I Smell A Rat

Chancellor, Cold Spring Harbor Laboratory President Cut Ribbon on Harlem DNA Lab

09/23/2008

Hands-on Approach Designed by Cold Spring Harbor Laboratory Scientists Will Prepare Students for Life and Careers in “The Genome Age”

    Schools Chancellor Joel I. Klein and Cold Spring Harbor Laboratory President Dr. Bruce Stillman today opened the Harlem DNA Lab, a state-of-the-art education facility that will provide students and teachers throughout the five boroughs with a program of laboratory-based study designed to bring the New York City public school curriculum fully into “the genome age.” Each school year approximately 4,000 middle- and high school students will visit the Harlem DNA Lab to study cell biology and conduct DNA experiments. Chancellor Klein and Dr. Stillman were joined by Assemblyman Adam Clayton Powell; and Peter Bruns, Howard Hughes Medical Institute Vice President for Grants and Special Programs at the John S. Roberts Education Complex in East Harlem, where the lab is located.

    “I am thrilled our students and teachers now have access to the world’s leading biotechnology at the Harlem DNA Lab,” Chancellor Klein said. “I want to thank the Dolan DNA Learning Center at Cold Spring Harbor Laboratory and the Howard Hughes Medical Institute for bringing this wonderful resource to our City’s public school students.”

    “The Harlem DNA Lab builds upon and extends what we have learned over the last two decades at Cold Spring Harbor Laboratory’s Dolan DNA Learning Center,” said Dr. Stillman, an expert in the biology of cancer. “This year, in fact, marks the 20th anniversary of the Center’s founding on Long Island, as the first institution in the United States dedicated to public genetics education.

    “This great new initiative symbolizes the City’s recognition that we live in an age that is being significantly transformed by the science of the genome. Teaching our children—and the teachers who instruct them—about contemporary biology is not a luxury for the wealthiest school districts, but should be regarded as a must for our young people who will be entering the workforce in the next decade.”

    The state-of-the-art genome lab is the result of collaboration between the New York City Department of Education and the Dolan DNA Learning Center, part of Cold Spring Harbor Laboratory (CSHL), one of the world’s leading private, non-profit biomedical research and education institutions.

    The Lab will teach students and educators using techniques and tools currently used by research scientists on the forefront of genome study. During the next five years, more than 800 New York City middle- and high school science teachers will receive professional development at the Harlem DNA Lab. Programs at the Lab will allow them to deliver hands-on, inquiry-based genetic and biotechnology lessons in their schools across the City. Additionally, middle- and high school students visiting the lab on half-day fieldtrips will participate in programs and lab activities designed to complement the scope and sequence of the New York City and State science curricula, and will fully conform with National Science Education Standards and Living Environment, and Advanced Placement biology coursework.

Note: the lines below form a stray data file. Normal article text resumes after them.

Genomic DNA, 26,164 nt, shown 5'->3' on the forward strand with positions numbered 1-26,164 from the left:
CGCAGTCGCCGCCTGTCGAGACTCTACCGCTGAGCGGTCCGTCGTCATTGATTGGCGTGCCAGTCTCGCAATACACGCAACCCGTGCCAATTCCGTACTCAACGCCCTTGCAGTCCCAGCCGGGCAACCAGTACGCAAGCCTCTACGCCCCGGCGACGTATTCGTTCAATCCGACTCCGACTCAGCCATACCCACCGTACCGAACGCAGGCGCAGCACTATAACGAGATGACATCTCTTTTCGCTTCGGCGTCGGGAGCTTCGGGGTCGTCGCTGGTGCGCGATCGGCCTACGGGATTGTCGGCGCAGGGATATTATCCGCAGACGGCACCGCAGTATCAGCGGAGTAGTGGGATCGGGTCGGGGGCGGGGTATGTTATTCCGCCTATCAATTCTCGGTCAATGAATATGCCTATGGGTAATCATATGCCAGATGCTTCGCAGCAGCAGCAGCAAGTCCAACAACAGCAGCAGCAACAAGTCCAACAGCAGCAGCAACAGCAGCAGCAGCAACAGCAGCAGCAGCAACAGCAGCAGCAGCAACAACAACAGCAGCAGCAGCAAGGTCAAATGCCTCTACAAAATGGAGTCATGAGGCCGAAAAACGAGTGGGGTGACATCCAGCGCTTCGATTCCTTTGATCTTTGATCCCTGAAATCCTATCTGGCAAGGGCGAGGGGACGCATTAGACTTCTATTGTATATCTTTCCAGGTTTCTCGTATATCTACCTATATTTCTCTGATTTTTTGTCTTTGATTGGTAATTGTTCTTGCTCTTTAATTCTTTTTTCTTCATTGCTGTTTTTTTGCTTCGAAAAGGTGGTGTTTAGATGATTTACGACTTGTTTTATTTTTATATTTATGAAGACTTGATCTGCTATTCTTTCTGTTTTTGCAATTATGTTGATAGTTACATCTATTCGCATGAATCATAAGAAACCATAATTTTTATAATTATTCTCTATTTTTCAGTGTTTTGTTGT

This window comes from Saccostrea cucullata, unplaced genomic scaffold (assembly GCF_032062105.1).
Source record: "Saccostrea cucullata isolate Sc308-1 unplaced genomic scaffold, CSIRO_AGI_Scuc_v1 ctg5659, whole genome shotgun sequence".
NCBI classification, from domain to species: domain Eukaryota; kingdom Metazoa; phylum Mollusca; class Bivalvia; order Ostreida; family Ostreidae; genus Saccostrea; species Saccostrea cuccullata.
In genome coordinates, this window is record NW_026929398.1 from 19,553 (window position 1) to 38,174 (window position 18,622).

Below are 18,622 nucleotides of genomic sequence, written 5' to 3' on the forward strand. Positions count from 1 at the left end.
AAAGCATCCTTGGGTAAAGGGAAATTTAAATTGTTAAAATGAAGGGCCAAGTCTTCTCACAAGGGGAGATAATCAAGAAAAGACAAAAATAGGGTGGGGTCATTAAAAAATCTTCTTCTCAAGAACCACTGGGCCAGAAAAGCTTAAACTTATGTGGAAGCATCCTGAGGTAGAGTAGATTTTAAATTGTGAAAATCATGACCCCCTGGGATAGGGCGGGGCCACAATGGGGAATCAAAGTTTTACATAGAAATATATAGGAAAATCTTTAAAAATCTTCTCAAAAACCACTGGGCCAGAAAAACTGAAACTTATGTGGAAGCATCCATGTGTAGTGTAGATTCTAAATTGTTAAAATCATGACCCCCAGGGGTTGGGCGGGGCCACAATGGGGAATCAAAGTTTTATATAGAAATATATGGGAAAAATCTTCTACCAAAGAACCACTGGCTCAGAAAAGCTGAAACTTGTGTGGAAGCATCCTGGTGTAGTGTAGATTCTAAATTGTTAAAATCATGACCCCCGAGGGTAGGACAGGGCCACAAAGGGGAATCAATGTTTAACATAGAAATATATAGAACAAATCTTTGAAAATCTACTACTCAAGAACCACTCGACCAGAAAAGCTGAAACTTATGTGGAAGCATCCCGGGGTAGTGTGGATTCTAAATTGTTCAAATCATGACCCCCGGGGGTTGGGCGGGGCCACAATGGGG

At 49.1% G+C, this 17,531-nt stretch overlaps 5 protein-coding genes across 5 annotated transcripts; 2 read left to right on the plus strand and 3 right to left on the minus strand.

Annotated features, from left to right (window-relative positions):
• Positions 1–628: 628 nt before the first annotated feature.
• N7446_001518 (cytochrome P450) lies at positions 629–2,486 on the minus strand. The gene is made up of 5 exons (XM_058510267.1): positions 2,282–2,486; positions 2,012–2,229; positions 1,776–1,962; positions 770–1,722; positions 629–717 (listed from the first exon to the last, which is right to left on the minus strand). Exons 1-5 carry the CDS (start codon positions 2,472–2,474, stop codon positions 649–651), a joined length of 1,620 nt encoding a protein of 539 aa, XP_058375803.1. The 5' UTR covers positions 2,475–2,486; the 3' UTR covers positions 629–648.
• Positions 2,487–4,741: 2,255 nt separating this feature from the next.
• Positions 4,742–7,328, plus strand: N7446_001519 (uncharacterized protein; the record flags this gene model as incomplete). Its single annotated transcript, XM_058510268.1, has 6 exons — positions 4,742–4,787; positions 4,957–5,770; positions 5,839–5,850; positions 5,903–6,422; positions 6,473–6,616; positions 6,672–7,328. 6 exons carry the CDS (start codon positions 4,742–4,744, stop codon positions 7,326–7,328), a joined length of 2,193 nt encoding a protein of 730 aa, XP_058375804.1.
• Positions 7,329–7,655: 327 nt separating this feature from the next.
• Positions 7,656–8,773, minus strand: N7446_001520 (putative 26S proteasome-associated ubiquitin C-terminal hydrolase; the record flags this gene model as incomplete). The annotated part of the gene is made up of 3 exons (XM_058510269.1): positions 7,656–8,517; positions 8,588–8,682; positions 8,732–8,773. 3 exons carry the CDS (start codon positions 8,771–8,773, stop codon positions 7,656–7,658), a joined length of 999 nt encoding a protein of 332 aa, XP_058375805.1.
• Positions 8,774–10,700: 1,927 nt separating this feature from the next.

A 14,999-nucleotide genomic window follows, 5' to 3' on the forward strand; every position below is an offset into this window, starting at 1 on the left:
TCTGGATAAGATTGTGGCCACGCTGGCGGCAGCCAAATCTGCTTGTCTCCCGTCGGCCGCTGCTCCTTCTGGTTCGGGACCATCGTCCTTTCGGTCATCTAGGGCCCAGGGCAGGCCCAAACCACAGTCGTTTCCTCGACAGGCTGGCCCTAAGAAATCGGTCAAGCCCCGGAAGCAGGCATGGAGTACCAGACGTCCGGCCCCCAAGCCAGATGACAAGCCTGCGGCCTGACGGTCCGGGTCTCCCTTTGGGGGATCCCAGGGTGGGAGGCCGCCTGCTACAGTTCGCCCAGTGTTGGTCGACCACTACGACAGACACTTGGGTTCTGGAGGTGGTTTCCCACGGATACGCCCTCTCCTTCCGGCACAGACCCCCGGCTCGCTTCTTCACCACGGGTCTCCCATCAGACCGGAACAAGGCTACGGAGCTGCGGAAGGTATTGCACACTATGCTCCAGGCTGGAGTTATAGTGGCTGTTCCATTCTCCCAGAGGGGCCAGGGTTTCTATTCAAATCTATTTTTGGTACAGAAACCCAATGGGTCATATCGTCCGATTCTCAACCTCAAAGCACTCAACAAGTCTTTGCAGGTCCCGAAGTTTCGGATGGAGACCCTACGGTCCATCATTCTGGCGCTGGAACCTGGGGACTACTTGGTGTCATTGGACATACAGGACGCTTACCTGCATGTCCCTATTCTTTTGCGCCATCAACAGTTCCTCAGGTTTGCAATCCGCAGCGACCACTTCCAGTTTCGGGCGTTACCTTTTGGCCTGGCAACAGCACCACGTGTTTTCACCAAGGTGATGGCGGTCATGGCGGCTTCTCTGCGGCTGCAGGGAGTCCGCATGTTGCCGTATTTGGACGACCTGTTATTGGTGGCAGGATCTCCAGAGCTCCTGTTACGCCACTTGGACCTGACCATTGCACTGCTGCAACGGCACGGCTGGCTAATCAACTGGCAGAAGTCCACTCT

The collaborative initiative includes not only the public schools system of one of the largest public school systems in the country, but the generous support of private philanthropy, including a grant from the Howard Hughes Medical Institute. The project’s funders also include the Dana Foundation, the Jerome L. Greene Foundation, the Goldman Sachs Foundation, and William Townsend Porter Foundation.

    “This exciting new program combines years of highly successful experience, well-proven techniques and materials, and the advice and counsel of local teachers and administrators,” said Howard Hughes Medical Institute’s Peter Bruns. It’s a visionary program that will ‘teach the teachers,’ and bring labs to classrooms that might otherwise not have had them.

    “While other institutions are doing aspects of this, few if any have created an effort that combines the scientific expertise of a world-class research institution with the well-honed experience of master teachers. Importantly, we’ve been able to deploy this excellent concept in a new facility located right in the middle of the targeted school system. We’re confident the program will have a major and lasting impact on public education in New York and that it will serve as a model for the rest of the nation.”

    Cold Spring Harbor Laboratory (CSHL) is a private, not-for-profit research and education institution at the forefront of efforts in molecular biology and genetics to generate knowledge that will yield better diagnostics and treatments for cancer, neurological diseases and other major causes of human suffering. Visit www.dnalc.org for more information about CSHL’s Dolan DNA Learning and the Harlem DNA Lab.

 

 

 

 

 

 

 

 

 

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